Gov. Schweitzer raised more than a few eyebrows when he abruptly interrupted an interim school funding committee on Monday to hold a press conference announcing his call for a special legislative session, introducing his own plan to deal with the thorny issue of school funding. If the governor was interested in building bipartisan support for his proposal, which many see as merely a short-term funding measure, his butt-in approach pretty much guaranteed that next week’s special session will get off to a very rough start.
It’s fair to say that discontent with the interim school funding committee’s lack of progress is almost universal. Educators, administrators and school districts statewide waited for a solution while the months ticked by. To be fair, however, one must remember that the interim committee’s goal was not to simply come up with a stop-gap funding measure such as the governor has proposed, but to rework the entire school funding formula, which the Supreme Court had earlier ruled to be constitutionally inadequate.
Given the complex task, the interim committee labored to find a path through the funding formula mine-field, attempting to equalize educational opportunities between large and small, rich and poor, urban and rural school districts. To that end, the committee produced a massive 187-page bill, which Republican members of the committee pronounced dead on arrival, due in part to its complexity and the short time-frame for legislators and others to analyze it for a special legislative session this year. Instead, Republicans requested that the Secretary of State poll all 150 legislators to determine if enough votes could be garnered to call the body into a special session in January.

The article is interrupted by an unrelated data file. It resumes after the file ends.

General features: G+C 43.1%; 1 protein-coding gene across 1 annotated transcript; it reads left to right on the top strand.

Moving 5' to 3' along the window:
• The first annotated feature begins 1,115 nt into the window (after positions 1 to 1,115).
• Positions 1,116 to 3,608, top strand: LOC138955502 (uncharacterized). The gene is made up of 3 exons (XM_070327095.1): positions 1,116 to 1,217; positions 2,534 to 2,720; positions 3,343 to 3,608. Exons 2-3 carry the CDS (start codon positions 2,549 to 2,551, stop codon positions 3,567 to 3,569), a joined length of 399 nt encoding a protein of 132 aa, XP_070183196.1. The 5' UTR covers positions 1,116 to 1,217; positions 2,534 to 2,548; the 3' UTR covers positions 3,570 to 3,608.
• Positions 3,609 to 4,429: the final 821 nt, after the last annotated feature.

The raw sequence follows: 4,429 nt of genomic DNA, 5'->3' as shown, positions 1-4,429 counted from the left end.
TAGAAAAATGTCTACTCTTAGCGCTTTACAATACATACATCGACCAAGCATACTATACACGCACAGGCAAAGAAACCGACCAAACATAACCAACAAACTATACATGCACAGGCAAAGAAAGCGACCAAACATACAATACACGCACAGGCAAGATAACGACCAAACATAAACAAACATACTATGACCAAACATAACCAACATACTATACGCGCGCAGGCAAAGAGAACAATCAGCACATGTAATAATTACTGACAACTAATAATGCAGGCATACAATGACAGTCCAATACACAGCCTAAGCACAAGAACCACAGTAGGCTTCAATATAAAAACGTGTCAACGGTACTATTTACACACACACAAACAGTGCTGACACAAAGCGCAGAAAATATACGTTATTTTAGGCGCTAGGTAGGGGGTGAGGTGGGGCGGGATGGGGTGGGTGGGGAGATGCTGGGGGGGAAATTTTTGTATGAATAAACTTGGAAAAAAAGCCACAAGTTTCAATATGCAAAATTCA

The interim committee’s work came to a dead stop with the governor’s announcement, however, and the committee itself was disbanded on the spot. Equally dead—or at least moot at this point—is any chance that legislators will vote to call themselves into a January session. But while the governor’s actions have at least provided some degree of certainty as to when, where, and what the special session will consider, it did not bury legislators’ concerns.
Perhaps exhibiting some political naiveté about legislative procedure, Schweitzer announced “our work is done” after putting forth his proposal. But as everyone knows, the only time the “work is done” in legislative matters is when the final gavel falls and the taillights leave Helena. Until that time, every piece of legislation, whether from the governor’s office or the lowliest, most novice legislator, has to run a harrowing gauntlet of hearings, amendments, debates, and then get enough votes to make it out of committee. And that’s just the start—from there it goes to gloves-off floor debate and, if it gets the votes, passes to the next house where the process starts all over again.